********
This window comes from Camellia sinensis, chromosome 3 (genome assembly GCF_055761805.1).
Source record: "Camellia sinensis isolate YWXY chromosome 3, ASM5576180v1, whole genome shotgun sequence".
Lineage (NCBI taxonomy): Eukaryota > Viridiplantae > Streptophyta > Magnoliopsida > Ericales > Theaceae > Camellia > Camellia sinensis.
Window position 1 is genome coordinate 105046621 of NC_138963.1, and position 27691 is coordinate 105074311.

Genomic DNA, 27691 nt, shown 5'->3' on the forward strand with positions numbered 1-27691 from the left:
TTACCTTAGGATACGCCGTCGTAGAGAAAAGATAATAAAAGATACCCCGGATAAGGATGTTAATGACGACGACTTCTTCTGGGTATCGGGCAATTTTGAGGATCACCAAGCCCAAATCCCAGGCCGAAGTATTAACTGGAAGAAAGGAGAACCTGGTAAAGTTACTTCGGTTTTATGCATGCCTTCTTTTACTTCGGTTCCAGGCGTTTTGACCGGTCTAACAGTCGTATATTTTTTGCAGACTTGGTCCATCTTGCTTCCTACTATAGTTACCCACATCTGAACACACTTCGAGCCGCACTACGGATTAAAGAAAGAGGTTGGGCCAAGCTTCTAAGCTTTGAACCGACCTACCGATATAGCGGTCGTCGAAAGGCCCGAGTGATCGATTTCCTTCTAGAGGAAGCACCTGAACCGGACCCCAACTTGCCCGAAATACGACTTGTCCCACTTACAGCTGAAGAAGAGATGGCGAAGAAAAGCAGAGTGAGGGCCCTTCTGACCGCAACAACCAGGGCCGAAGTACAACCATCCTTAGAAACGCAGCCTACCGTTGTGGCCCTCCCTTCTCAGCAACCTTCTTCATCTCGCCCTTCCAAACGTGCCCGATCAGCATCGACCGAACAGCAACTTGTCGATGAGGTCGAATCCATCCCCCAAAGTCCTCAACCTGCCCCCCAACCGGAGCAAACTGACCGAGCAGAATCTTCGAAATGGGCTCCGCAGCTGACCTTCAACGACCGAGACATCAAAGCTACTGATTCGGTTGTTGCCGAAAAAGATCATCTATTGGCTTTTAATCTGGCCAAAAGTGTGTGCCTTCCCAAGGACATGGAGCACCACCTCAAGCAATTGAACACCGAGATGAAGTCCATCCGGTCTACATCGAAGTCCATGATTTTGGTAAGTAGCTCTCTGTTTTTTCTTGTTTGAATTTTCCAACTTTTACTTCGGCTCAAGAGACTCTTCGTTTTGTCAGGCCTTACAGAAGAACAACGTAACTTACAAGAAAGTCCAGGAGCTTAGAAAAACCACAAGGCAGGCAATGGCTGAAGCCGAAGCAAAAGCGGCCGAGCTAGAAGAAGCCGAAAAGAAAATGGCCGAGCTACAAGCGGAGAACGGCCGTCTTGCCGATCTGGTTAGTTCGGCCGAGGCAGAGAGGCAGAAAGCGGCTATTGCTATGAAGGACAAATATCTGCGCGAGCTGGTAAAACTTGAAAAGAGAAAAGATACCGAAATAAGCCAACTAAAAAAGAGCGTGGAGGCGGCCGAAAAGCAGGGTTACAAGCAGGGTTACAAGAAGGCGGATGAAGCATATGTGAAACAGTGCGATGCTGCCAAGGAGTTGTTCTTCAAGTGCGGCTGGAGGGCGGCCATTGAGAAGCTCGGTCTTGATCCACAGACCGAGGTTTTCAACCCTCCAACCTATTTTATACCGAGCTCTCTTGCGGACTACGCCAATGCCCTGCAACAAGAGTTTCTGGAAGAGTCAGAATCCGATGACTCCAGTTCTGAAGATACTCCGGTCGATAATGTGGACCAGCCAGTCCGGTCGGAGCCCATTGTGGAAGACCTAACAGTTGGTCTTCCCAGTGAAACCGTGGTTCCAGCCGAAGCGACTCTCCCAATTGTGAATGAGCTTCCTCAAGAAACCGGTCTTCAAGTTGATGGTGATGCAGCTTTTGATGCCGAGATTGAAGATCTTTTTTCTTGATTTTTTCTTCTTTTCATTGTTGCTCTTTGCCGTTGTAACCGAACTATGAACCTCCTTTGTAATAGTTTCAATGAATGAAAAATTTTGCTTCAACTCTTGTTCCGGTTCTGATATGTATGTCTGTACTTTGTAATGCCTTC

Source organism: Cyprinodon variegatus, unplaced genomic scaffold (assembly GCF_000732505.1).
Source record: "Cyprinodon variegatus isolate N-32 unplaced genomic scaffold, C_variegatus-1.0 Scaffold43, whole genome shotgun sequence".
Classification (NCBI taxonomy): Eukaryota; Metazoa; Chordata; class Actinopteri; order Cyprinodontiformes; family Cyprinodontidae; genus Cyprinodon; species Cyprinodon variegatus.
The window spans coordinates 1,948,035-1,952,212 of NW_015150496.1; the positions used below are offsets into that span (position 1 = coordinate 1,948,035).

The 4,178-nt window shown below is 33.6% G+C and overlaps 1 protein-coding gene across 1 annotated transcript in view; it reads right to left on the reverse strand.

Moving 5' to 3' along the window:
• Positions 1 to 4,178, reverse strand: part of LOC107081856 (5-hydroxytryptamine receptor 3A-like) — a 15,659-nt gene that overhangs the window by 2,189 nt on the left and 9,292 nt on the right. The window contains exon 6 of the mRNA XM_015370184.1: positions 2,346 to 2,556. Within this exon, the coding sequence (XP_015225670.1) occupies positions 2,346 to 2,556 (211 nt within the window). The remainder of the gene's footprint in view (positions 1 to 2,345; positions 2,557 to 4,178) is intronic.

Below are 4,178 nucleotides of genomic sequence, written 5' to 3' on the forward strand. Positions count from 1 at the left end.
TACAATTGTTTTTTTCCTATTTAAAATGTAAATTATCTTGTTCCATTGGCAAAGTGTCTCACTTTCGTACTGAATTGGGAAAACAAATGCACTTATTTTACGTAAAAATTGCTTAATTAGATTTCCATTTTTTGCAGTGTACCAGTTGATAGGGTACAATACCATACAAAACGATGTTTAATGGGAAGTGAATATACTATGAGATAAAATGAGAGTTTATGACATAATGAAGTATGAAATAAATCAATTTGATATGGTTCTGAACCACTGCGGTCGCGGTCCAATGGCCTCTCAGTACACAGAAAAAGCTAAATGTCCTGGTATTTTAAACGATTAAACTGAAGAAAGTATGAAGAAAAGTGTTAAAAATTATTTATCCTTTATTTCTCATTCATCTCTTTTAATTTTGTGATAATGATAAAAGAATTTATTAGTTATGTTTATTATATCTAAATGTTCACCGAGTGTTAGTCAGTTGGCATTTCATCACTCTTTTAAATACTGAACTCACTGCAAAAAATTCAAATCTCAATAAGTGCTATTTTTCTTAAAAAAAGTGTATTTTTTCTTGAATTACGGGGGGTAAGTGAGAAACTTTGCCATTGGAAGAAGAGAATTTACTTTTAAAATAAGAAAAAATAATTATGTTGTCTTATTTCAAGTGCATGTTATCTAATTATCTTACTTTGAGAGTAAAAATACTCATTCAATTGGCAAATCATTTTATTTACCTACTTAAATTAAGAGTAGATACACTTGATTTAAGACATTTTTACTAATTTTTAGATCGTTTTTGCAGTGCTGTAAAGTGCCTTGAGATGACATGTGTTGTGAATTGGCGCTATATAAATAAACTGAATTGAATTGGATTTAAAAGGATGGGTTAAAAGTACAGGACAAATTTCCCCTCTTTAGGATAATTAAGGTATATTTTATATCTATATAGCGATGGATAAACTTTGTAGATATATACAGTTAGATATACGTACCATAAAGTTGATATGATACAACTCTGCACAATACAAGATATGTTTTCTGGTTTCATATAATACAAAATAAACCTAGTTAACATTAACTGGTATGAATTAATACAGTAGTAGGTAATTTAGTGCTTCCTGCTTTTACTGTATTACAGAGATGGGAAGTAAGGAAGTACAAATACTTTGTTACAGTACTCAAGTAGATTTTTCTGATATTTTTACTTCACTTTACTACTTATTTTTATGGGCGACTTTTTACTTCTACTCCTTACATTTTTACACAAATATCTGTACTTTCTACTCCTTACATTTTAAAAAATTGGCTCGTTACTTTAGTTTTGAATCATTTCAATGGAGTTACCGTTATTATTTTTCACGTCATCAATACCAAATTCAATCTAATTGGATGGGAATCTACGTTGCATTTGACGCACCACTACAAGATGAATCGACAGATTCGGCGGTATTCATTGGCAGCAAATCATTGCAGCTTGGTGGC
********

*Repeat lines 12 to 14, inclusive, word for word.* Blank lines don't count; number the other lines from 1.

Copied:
Moving 5' to 3' along the window:
• Positions 1 to 4,178, reverse strand: part of LOC107081856 (5-hydroxytryptamine receptor 3A-like) — a 15,659-nt gene that overhangs the window by 2,189 nt on the left and 9,292 nt on the right. The window contains exon 6 of the mRNA XM_015370184.1: positions 2,346 to 2,556. Within this exon, the coding sequence (XP_015225670.1) occupies positions 2,346 to 2,556 (211 nt within the window). The remainder of the gene's footprint in view (positions 1 to 2,345; positions 2,557 to 4,178) is intronic.

Below are 4,178 nucleotides of genomic sequence, written 5' to 3' on the forward strand. Positions count from 1 at the left end.